NATIONAL BUREAU OF ECONOMIC RESEARCH
NATIONAL BUREAU OF ECONOMIC RESEARCH

Watersheds in Infant Mortality: The Role of Effective Water and Sewerage Infrastructure, 1880 to 1915

Marcella Alsan, Claudia Goldin

NBER Working Paper No. 21263
Issued in June 2015
NBER Program(s):Development of the American Economy, Development Economics

We explore the first period of decline in infant mortality in the U.S. and provide estimates of the independent and combined effects of clean water and effective sewerage systems on infant mortality. Our case is Massachusetts, 1880-1915, when state authorities developed a sewerage and water district for municipalities in the Boston Greater Metropolitan area. We find that the two interventions were complementary and together accounted for approximately 37 percent of the total decline in log infant mortality among treated municipalities during the 36 years considered. Considerable research has documented the importance of clean water interventions for improvement in population health, but there is less evidence on the importance of sewerage systems. Our findings are directly relevant to urbanization in the developing world and suggest that a dual-pronged approach of safe water and sewerage is important to improving infant and early child survival.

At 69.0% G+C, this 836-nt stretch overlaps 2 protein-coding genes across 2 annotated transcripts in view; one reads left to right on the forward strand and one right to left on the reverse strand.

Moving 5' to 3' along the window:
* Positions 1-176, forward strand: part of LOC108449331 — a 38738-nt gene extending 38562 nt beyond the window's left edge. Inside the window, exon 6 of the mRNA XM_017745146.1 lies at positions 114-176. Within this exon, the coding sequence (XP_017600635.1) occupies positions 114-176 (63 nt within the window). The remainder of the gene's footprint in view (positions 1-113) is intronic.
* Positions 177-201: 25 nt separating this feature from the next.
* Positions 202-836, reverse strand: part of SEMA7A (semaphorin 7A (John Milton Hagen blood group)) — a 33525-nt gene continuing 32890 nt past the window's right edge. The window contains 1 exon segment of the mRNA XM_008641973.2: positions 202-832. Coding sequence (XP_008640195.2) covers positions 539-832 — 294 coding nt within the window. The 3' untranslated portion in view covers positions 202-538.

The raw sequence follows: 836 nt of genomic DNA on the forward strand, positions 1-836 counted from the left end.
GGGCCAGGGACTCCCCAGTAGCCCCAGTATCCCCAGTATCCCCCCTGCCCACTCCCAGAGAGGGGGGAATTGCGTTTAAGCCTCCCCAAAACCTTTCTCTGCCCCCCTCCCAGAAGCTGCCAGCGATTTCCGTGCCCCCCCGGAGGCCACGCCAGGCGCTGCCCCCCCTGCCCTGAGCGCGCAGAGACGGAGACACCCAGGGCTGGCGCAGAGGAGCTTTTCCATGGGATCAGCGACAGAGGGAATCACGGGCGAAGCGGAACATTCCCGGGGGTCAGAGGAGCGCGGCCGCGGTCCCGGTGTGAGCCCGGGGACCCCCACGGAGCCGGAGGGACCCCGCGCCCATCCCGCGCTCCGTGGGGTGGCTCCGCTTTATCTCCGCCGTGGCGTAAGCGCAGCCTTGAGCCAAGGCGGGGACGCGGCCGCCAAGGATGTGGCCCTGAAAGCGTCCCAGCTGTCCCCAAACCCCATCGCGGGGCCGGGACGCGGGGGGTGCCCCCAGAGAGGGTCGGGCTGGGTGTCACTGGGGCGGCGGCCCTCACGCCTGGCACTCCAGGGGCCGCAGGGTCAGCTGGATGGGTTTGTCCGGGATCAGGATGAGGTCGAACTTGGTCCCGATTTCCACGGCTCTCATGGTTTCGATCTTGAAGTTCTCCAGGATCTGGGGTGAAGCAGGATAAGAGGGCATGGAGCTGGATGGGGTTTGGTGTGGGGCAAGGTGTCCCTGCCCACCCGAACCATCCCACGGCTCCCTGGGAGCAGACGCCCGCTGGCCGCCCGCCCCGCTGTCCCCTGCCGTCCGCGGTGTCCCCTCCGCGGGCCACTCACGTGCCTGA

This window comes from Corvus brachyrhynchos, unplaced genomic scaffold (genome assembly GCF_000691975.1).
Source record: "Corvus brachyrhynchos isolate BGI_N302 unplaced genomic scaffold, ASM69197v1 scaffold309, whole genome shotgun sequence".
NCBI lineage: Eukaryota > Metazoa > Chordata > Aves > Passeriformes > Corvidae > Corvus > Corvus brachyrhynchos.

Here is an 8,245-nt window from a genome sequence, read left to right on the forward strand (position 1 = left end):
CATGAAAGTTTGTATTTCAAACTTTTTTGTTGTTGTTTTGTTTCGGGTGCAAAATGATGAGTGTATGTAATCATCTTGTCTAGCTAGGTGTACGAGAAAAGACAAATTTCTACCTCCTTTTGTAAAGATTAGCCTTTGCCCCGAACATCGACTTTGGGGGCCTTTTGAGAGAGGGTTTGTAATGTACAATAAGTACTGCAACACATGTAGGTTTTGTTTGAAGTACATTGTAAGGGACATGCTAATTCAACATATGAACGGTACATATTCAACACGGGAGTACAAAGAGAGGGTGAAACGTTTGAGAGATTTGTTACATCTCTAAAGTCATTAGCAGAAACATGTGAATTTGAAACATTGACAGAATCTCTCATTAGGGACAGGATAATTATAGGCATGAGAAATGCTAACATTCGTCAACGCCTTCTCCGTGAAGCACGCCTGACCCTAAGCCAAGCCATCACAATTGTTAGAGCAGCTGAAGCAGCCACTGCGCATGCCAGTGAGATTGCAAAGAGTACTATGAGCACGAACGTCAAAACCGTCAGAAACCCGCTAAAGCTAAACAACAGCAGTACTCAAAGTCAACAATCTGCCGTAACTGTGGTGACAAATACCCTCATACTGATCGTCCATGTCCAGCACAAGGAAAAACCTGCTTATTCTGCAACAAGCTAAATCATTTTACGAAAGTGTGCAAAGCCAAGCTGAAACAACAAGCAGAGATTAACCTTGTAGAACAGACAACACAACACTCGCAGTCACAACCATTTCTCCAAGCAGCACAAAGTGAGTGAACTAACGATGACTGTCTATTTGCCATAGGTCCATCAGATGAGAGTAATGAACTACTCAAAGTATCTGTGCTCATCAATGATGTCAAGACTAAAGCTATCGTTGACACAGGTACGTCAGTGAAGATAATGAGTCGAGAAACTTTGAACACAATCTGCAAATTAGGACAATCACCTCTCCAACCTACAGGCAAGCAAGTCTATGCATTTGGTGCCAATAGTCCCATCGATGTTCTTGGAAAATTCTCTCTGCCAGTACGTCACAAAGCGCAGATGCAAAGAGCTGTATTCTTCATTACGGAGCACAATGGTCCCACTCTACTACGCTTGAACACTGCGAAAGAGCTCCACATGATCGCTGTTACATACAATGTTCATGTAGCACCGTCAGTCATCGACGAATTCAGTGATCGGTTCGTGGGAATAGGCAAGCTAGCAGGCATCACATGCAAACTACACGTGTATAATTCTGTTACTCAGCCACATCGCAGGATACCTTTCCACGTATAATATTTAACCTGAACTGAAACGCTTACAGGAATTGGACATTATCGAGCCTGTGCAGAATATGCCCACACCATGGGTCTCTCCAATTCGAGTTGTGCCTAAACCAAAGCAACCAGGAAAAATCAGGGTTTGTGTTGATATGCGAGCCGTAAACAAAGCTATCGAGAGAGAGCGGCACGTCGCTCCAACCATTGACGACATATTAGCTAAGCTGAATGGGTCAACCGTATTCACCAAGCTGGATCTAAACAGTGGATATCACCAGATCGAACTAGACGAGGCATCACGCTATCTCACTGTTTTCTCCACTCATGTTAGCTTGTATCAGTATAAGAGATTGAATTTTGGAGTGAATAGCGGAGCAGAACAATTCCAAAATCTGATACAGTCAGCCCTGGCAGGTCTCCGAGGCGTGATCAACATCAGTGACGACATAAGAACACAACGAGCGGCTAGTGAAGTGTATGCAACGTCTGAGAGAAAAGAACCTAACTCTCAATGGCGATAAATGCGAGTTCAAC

download in pdf format
   (3025 K)

email paper

Machine-readable bibliographic record - MARC, RIS, BibTeX

Document Object Identifier (DOI): 10.3386/w21263

Users who downloaded this paper also downloaded* these:
Duflo, Greenstone, Guiteras, and Clasen w21521 Toilets Can Work: Short and Medium Run Health Impacts of Addressing Complementarities and Externalities in Water and Sanitation
Hanlon w20471 Temporary Shocks and Persistent Effects in the Urban System: Evidence from British Cities after the U.S. Civil War
Geruso and Spears w21184 Neighborhood Sanitation and Infant Mortality
Alsan and Wanamaker w22323 Tuskegee and the Health of Black Men
Hornbeck and Keniston w20467 Creative Destruction: Barriers to Urban Growth and the Great Boston Fire of 1872
 
Publications
Activities
Meetings
NBER Videos
Themes
Data
People
About

National Bureau of Economic Research, 1050 Massachusetts Ave., Cambridge, MA 02138; 617-868-3900; email: info@nber.org

Contact Us